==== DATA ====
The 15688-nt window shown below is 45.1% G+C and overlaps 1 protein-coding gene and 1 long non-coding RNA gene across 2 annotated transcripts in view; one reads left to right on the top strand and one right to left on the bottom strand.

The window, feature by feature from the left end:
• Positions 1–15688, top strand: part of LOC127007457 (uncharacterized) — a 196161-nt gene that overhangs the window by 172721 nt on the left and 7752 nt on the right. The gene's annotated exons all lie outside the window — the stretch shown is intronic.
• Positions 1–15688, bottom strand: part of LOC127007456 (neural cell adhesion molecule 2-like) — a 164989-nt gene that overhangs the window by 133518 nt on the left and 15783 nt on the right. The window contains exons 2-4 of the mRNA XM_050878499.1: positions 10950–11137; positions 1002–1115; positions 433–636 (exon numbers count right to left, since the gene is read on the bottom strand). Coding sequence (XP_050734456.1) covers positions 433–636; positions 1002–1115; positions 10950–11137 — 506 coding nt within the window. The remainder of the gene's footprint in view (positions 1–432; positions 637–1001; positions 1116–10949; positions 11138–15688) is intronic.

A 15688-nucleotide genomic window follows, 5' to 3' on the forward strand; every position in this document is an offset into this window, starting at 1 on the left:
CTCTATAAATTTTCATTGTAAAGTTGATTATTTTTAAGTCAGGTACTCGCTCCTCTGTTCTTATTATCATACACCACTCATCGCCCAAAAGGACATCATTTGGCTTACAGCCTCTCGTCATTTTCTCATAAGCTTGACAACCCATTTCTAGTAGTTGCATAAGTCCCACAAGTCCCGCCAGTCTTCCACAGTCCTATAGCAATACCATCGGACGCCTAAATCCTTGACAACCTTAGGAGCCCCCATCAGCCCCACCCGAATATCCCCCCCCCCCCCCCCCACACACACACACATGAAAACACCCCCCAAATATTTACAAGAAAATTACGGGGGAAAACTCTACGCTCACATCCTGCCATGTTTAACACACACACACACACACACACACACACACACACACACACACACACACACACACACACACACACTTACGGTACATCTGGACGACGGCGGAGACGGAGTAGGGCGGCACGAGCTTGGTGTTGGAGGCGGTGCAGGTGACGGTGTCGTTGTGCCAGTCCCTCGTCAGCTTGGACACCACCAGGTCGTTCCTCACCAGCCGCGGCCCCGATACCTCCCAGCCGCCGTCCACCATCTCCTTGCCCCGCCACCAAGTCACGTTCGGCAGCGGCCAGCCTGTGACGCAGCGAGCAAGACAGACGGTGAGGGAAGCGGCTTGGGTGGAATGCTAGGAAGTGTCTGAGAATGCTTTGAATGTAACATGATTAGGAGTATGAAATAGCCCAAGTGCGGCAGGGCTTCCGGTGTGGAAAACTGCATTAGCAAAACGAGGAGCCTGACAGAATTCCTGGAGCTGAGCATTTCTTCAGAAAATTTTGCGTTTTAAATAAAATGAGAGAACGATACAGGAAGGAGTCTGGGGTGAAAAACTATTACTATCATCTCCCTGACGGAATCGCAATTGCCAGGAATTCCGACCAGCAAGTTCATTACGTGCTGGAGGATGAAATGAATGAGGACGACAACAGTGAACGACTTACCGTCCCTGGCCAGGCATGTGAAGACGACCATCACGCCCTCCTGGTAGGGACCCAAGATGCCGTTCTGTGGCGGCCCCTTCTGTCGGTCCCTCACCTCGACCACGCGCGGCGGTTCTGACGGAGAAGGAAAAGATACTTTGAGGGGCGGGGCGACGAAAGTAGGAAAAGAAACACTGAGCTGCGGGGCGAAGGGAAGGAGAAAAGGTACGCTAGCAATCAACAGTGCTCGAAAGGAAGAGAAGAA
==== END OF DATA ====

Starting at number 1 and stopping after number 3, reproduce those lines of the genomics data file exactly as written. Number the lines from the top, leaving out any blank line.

The 15688-nt window shown below is 45.1% G+C and overlaps 1 protein-coding gene and 1 long non-coding RNA gene across 2 annotated transcripts in view; one reads left to right on the top strand and one right to left on the bottom strand.

The window, feature by feature from the left end:
• Positions 1–15688, top strand: part of LOC127007457 (uncharacterized) — a 196161-nt gene that overhangs the window by 172721 nt on the left and 7752 nt on the right. The gene's annotated exons all lie outside the window — the stretch shown is intronic.